Blackmores the best dog breeds for people with allergies

The best dog breeds for people with allergies

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Your allergies don’t have to prevent you from owning a dog. From choosing the right breed to pet grooming and hygiene, there are ways to minimise your reaction to your pooch.

Do you suffer from sneezing, hay fever, a runny nose or wheezing whenever you’re around certain dogs? Chances are you’re allergic. Given that 65 per cent of Australian homes have a pet – and 4.8 million of those pets are dogs – allergy sufferers are faced with constant situations that might spark a reaction. Understanding the source of the reaction, and how to manage it, can make things a little more pleasant.     Many people think that their allergic reaction to dogs comes from the animal’s hair or fur. But it’s actually caused by a set of proteins dogs secrete that end up in their dander (dead flakes of skin), saliva and urine. The proteins are thus transferred to a dog’s hair when it grooms itself, then eventually find their way into the air, onto your clothes, into the carpet, behind sofa cushions and onto your bed – and they can stick around for a long time. 

These proteins are harmless to most people, but when you have an allergy, your body overreacts to it – you sneeze and wheeze in an attempt to flush the allergen out of your system. Even if you don’t own a dog, you may feel the effect, as pet owners can carry dander around with them unaware, on their clothes and skin

Why am I allergic to dogs? 

Many people think that their allergic reaction to dogs comes from the animal’s hair or fur. But it’s actually caused by a set of proteins dogs secrete that end up in their dander (dead flakes of skin), saliva and urine. The proteins are thus transferred to a dog’s hair when it grooms itself, then eventually find their way into the air, onto your clothes, into the carpet, behind sofa cushions and onto your bed – and they can stick around for a long time.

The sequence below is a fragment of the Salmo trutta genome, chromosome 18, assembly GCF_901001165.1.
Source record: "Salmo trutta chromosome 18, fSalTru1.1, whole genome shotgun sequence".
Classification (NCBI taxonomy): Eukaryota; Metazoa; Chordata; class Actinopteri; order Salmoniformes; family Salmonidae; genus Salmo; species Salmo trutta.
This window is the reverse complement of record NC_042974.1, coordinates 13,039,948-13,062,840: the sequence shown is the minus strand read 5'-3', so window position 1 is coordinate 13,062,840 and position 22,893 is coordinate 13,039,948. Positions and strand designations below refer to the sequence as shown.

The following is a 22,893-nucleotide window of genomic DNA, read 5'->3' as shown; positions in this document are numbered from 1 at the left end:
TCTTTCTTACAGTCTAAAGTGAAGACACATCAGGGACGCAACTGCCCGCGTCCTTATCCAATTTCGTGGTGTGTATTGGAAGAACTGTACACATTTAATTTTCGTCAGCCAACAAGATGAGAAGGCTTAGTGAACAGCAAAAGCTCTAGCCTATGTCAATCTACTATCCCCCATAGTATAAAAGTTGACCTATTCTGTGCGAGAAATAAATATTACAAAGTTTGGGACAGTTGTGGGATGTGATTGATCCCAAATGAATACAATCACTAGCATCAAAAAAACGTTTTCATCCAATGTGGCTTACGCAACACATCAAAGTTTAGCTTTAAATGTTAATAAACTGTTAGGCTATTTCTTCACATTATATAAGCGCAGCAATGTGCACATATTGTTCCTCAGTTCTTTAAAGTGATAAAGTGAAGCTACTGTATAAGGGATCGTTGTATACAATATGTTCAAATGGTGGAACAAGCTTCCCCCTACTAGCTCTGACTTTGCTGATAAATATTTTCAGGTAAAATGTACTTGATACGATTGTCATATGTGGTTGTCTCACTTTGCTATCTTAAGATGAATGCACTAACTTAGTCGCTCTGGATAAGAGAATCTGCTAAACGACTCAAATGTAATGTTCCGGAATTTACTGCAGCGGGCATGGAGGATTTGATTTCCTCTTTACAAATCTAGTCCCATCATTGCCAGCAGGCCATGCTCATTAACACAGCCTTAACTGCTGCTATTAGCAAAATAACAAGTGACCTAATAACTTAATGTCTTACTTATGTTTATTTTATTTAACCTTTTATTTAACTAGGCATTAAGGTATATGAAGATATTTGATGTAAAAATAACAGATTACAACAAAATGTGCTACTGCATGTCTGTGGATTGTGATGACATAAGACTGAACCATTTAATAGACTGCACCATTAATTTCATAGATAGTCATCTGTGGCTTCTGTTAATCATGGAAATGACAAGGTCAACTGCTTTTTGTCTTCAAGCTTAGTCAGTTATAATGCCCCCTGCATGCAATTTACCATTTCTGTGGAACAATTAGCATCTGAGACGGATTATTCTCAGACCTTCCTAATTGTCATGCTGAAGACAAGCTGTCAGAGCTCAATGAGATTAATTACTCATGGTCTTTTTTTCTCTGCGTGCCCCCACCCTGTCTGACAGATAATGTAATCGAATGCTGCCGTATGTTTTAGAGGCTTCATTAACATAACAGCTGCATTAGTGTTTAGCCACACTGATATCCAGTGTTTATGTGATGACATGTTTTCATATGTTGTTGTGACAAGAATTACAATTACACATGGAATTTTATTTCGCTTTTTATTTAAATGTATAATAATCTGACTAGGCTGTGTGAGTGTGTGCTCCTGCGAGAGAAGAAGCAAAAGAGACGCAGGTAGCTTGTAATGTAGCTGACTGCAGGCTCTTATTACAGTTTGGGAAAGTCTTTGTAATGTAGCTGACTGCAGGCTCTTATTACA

These proteins are harmless to most people, but when you have an allergy, your body overreacts to it – you sneeze and wheeze in an attempt to flush the allergen out of your system. Even if you don’t own a dog, you may feel the effect, as pet owners can carry dander around with them unaware, on their clothes and skin

Which dogs am I allergic to? 

There’s no easy way to answer this question, as different breeds of dogs produce different types and amounts of dander, which means that regardless of how long or short the dog’s hair is or how much they shed, you might still have an allergic reaction. As a result, there’s no such thing as a 100 per cent ‘hypoallergenic dog’, although some breeds may cause fewer allergy symptoms than others. 

The best dog breeds for allergies 

If you suffer from allergies, choose a dog breed that doesn’t drool or suffer from skin conditions, and thus produces lower levels of dander. Some low-shedding dogs might also be an option, as dander sticks to their fur and is not released as frequently into the air. These breeds are a good place to start: